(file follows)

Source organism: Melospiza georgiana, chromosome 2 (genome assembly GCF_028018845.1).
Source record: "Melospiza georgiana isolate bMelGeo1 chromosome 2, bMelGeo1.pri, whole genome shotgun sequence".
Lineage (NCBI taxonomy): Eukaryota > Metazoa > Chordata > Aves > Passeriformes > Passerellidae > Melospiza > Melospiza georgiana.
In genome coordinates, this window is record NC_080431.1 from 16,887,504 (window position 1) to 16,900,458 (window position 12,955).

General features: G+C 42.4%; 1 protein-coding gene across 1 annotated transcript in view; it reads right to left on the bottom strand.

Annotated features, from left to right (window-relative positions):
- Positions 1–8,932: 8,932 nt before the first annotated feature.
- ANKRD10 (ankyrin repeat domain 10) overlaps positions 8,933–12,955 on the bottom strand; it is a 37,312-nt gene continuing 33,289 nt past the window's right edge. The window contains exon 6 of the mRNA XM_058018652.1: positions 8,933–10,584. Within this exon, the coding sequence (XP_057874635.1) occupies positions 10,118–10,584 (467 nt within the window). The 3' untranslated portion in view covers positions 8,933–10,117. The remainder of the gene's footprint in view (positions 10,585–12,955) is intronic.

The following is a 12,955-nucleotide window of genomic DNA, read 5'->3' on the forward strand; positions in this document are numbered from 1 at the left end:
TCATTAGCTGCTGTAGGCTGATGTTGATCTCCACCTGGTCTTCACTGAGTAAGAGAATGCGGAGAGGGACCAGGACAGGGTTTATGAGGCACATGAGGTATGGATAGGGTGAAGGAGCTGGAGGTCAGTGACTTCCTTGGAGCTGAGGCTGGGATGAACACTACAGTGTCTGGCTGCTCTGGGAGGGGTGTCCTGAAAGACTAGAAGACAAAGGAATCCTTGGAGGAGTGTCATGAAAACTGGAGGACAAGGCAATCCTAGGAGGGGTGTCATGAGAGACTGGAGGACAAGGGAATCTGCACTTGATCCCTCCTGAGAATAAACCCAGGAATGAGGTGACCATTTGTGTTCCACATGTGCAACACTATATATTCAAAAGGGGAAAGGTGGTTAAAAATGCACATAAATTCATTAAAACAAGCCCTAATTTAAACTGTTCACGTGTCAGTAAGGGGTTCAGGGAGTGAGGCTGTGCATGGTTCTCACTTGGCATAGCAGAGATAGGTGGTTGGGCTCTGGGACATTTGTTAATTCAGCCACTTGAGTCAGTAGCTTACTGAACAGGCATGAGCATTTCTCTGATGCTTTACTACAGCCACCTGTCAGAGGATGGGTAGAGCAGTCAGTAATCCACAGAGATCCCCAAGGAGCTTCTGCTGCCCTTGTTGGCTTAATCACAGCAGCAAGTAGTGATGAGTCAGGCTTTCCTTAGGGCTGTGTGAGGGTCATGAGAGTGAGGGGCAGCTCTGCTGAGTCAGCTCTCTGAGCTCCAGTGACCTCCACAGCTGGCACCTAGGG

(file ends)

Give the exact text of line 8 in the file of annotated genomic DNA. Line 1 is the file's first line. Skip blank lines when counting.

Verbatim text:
- ANKRD10 (ankyrin repeat domain 10) overlaps positions 8,933–12,955 on the bottom strand; it is a 37,312-nt gene continuing 33,289 nt past the window's right edge. The window contains exon 6 of the mRNA XM_058018652.1: positions 8,933–10,584. Within this exon, the coding sequence (XP_057874635.1) occupies positions 10,118–10,584 (467 nt within the window). The 3' untranslated portion in view covers positions 8,933–10,117. The remainder of the gene's footprint in view (positions 10,585–12,955) is intronic.